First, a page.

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Lagos ’ll be Africa’s third largest economy by 2020, says Ambode

By Gbenga Salau and Godwin Dunia   |   07 February 2017   |   4:29 am  

PHOTO: lagosairport

• Governor to ban yellow buses this year
• Commissioner cautions against hate-speeches

By 2020, Lagos State aspires to be the third largest economy in Africa. Towards this, investments in infrastructure and all other social economic efforts are geared towards making it ready to accommodate the new status.

Speaking yesterday at the 14th yearly lecture of the Centre for Value and Leadership, with the theme: Living well together, tomorrow: The challenge of Africa’s future cities, Governor Akinwunmi Ambode said that connectivity was a critical element for a mega city to work, which requires having mass transit systems to move people from one point to another.

He maintained that the state has all it takes to be the third largest economy on the continent, as it has not just a huge population and market, but but also technology and human and material resources to drive it.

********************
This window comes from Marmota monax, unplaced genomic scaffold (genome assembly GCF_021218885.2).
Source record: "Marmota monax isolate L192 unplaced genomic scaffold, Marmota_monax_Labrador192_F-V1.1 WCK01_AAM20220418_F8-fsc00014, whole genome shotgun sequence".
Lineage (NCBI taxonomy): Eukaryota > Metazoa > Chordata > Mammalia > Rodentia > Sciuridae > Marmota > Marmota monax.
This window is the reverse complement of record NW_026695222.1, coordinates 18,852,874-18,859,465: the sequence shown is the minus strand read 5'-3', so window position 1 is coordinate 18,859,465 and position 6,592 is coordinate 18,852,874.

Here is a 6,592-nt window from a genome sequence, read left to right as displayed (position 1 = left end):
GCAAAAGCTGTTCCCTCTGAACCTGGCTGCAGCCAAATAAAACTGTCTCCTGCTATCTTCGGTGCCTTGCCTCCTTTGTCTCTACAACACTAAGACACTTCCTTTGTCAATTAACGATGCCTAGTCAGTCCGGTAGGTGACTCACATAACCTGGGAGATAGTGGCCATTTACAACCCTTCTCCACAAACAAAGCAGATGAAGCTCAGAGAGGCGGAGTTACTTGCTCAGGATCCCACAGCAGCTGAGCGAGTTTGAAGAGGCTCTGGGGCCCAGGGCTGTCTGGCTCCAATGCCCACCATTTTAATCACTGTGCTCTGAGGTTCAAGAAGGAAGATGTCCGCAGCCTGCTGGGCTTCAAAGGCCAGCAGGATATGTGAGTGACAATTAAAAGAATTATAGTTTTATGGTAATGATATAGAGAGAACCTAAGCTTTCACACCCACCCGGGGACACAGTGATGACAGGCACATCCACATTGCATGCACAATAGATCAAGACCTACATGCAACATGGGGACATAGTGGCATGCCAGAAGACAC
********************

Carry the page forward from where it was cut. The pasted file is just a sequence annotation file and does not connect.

Aside revealing the commitment of his administration to take yellow buses off Lagos roads this year without mentioning a definite month, he reiterated that by July, the city would become cleaner and healthier, as concerted efforts were already being made to ensure better management of waste.

He said the daily inflow of migrants challenges the government to be on its toes to provide the facilities and infrastructure to accommodate the new residents.

The keynote speaker, Prof. Paul Collier, said that between now and 2050, the population of cities on the continent would triple and for any mega city to work, issues of energy, connectivity, housing and land are critical, which means investment in infrastructure is necessary.

In another development, the state Attorney-General and Commissioner for Justice, Mr. Adeniji Kazeem, has cautioned against use of ‘hate-speeches’ by Nigerians.

Kazeem spoke yesterday at a Price Media Moot Court Competition organised by the University of Lagos (UNILAG), in collaboration with the University of Oxford.

According to him, hate-speeches have the propensity to cause public disorder.



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